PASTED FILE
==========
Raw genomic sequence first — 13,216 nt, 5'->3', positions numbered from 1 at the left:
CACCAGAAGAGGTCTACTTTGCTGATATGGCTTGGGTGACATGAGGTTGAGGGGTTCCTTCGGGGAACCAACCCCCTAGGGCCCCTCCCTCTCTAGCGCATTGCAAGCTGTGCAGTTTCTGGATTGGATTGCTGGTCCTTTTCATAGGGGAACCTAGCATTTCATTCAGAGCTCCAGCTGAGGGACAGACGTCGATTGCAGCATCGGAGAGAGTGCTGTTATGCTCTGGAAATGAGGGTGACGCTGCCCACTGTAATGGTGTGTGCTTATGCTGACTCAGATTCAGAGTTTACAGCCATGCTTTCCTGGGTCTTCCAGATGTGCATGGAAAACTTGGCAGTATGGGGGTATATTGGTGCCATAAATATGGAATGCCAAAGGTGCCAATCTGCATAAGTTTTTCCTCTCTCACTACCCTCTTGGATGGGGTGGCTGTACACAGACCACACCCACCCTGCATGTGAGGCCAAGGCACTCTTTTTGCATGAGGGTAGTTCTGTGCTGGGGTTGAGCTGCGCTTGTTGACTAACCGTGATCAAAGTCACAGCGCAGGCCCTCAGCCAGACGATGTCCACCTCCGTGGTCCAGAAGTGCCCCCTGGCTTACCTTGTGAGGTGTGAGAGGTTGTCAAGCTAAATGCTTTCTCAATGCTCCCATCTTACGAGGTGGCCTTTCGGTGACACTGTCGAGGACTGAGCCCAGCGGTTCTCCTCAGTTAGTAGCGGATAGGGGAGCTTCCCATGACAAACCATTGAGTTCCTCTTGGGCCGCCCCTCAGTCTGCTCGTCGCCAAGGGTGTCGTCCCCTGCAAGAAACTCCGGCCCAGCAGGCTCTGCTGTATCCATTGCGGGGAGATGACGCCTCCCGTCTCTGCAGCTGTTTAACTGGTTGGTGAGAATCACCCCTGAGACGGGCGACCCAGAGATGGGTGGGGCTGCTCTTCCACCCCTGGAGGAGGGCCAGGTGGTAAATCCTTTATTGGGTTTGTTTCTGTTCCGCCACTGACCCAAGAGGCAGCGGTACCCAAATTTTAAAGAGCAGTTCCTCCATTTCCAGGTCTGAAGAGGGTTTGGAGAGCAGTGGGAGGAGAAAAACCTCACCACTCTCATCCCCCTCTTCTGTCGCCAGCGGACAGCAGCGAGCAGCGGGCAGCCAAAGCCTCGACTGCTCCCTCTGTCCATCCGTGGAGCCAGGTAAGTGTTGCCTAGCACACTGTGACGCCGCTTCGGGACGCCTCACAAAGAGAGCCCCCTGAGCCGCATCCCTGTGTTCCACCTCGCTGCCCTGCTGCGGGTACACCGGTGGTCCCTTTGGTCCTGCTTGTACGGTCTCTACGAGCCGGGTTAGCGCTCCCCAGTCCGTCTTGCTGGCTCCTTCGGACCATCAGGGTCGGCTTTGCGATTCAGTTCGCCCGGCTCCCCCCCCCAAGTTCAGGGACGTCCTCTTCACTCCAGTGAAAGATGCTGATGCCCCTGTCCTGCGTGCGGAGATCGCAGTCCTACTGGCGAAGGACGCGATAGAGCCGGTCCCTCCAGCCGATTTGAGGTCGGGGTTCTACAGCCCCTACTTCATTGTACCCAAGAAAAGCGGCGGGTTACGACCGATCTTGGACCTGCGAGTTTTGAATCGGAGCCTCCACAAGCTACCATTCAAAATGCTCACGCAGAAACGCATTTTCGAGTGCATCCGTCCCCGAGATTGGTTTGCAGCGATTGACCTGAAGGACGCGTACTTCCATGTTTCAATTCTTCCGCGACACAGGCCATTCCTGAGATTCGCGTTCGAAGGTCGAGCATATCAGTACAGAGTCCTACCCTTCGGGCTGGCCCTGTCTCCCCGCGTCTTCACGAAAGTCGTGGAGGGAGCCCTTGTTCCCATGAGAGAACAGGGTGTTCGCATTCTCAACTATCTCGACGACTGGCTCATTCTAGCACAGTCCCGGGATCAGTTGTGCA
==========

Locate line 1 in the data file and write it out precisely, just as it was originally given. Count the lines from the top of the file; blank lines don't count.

Raw genomic sequence first — 13,216 nt, 5'->3', positions numbered from 1 at the left: